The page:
Trump administration changed foreign-leader call-storage methods after leaks

The administration "changed the dynamics" of securing transcripts.

When the transcripts of two phone calls President Donald Trump had with foreign leaders leaked in the early days of his presidency, the procedure to store those logs changed, multiple sources familiar with the process told ABC News.

One former career intelligence official added that the administration "changed the dynamics of how these transcripts had been secured."

The two calls in early 2017, with leaders from Australia and from Mexico, leaked early in Trump's administration, and sources said the procedure to store them quickly changed -- many calls between the president and world leaders instead were stored in a secure server to avoid leaks. The sources who talked to ABC News did caution that it's unclear if the calls being stored were done so for national security or for political concerns.

One source said it became "basically standard operating procedure" for many of the conversations Trump has had during his time in office.

The sources would not specify if any countries were treated differently than others. Decisions on which calls were put into the server, according to sources, were handled by members of the NSC, State Department and White House Counsel's office. The former career official said the measures taken seemed to solve the leak problem.

President Donald Trump arrives to board Air Force One at John F. Kennedy Airport after attending the United Nations General Assembly, Sept. 26, 2019, in New York.
Evan Vucci/AP

This comes as the first of several joint depositions is set to take place on Capitol Hill next week involving various investigative committees that have begun an impeachment inquiry.

ABC News has learned, in a release from the house oversight committee, Ambassador Marie Yovanovitch, who up until May 2019 served as the U.S. Ambassador to Ukraine, is slated to sit for a deposition on Oct. 2.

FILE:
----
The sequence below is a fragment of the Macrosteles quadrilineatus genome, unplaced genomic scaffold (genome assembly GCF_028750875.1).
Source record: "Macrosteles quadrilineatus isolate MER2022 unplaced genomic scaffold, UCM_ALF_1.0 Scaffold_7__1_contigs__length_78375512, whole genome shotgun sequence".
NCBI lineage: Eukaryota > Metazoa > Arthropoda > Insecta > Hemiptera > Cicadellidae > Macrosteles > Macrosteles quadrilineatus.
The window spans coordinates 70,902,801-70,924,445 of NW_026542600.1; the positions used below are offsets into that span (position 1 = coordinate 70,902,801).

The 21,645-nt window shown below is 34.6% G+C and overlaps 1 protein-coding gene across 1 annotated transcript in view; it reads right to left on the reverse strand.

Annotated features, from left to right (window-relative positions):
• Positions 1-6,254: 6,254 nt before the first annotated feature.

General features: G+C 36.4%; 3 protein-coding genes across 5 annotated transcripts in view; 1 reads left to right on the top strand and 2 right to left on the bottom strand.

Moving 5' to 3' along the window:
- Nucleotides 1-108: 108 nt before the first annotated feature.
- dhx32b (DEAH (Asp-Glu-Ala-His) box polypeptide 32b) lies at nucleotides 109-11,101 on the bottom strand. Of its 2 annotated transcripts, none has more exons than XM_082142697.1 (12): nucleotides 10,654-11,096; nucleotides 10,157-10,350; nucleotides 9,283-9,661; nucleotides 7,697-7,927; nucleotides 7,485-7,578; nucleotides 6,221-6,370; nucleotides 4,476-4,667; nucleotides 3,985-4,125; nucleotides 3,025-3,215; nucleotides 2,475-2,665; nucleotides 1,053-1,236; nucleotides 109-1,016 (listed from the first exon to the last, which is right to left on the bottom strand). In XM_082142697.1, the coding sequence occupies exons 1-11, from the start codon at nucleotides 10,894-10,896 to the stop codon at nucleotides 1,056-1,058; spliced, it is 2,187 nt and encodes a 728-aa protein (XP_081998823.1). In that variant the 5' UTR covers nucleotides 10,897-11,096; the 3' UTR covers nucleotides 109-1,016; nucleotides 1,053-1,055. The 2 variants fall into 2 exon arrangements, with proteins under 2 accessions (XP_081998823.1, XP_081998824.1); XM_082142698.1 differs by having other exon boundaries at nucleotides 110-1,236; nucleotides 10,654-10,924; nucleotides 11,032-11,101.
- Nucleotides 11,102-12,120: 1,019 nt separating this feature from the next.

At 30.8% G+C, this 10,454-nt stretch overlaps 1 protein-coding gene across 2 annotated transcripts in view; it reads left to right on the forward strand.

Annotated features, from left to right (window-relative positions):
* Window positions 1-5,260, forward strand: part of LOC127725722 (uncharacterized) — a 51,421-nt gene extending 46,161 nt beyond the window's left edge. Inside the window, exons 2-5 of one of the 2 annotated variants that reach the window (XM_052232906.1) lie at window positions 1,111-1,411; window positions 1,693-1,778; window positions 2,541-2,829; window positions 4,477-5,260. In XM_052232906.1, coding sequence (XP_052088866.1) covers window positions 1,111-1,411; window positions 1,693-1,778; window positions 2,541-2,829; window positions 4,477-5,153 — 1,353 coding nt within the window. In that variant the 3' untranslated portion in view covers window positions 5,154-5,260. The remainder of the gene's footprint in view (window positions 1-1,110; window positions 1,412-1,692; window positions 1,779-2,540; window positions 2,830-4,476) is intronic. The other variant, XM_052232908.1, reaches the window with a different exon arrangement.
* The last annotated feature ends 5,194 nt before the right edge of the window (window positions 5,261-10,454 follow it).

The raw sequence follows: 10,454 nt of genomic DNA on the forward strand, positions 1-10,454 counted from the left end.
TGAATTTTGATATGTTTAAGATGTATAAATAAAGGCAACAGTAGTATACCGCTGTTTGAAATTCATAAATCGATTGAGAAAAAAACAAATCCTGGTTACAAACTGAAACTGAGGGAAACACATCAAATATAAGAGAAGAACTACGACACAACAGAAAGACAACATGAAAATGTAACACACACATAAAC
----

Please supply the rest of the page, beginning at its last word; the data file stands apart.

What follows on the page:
On Friday, Trump spent the day in back-to-back meetings at the White House with his top aides, including his communications team, members of the White House Counsel's team and his personal counsel, sources told ABC News.

Despite that, Trump's lead personal counsel, Jay Sekulow, told ABC News that, at this time, "No war room is being set up -- we will respond appropriately."

President Donald Trump signs a presidential memorandum at the White House in Washington D.C., on May 8, 2018, He said that the United States will withdraw from the Iran nuclear deal, a landmark agreement signed in 2015.
Ting Shen/Xinhua via Getty Images, FILE

Some top aides believe the faster this moves the better it will be for Trump's reelection. Privately, sources described a mixed bag, with a president who has been at times upbeat yet intent on ensuring no more leaks from the White House.

As part of Trump's day of meetings, he met with NRA Chief Wayne La Pierre. According to sources familiar with the conversation, the meeting focused on gun control but also about how the NRA could support Trump as he faces impeachment.

"The NRA is not inclined to discuss private conversations with the president," said Andrew Arulanandam, managing director of NRA Public Affairs. "The NRA categorically denies any discussion occurred about special arrangements pertaining to the NRA's support of the president and vice versa."

ABC News' Benjamin Siegel and Pete Madden contributed to this report.

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